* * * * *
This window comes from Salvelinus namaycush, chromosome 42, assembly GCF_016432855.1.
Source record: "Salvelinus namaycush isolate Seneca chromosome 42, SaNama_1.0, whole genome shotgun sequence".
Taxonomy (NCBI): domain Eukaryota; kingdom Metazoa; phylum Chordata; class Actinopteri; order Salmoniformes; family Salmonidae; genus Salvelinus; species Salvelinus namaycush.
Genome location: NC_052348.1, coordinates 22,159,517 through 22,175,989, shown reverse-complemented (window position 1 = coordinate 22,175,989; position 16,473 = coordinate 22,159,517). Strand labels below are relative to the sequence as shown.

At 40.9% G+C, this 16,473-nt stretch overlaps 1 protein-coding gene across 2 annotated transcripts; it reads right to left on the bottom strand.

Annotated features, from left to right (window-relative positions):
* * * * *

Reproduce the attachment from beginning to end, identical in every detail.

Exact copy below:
This window comes from Salvelinus namaycush, chromosome 42, assembly GCF_016432855.1.
Source record: "Salvelinus namaycush isolate Seneca chromosome 42, SaNama_1.0, whole genome shotgun sequence".
Taxonomy (NCBI): domain Eukaryota; kingdom Metazoa; phylum Chordata; class Actinopteri; order Salmoniformes; family Salmonidae; genus Salvelinus; species Salvelinus namaycush.
Genome location: NC_052348.1, coordinates 22,159,517 through 22,175,989, shown reverse-complemented (window position 1 = coordinate 22,175,989; position 16,473 = coordinate 22,159,517). Strand labels below are relative to the sequence as shown.

At 40.9% G+C, this 16,473-nt stretch overlaps 1 protein-coding gene across 2 annotated transcripts; it reads right to left on the bottom strand.

Annotated features, from left to right (window-relative positions):